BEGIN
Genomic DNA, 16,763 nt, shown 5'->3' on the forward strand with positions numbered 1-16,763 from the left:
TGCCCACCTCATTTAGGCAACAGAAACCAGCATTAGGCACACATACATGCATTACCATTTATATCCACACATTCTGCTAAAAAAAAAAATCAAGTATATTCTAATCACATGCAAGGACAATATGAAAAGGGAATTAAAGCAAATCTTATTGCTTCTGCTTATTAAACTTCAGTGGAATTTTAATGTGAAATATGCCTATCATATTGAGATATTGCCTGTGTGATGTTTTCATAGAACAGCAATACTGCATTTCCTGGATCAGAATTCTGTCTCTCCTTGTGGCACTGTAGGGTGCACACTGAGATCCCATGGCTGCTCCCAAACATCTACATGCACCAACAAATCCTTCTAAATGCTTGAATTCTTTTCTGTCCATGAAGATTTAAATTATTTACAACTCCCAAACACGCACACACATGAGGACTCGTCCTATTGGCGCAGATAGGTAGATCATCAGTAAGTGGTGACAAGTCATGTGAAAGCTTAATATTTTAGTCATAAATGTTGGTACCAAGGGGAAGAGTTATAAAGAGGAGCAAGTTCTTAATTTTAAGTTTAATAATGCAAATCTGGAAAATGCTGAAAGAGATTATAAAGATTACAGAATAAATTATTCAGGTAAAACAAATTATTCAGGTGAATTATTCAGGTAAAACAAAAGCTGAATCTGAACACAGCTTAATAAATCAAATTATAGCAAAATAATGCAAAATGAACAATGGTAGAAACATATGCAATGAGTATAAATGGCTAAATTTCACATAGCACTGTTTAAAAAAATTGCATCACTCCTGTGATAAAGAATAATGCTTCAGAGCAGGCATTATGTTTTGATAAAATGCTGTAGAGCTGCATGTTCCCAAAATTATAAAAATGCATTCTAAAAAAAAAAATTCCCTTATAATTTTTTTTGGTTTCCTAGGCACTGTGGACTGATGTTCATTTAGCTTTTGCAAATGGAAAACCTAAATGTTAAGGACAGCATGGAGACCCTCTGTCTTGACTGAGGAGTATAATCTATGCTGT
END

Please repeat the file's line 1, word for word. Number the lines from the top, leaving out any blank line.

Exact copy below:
Genomic DNA, 16,763 nt, shown 5'->3' on the forward strand with positions numbered 1-16,763 from the left: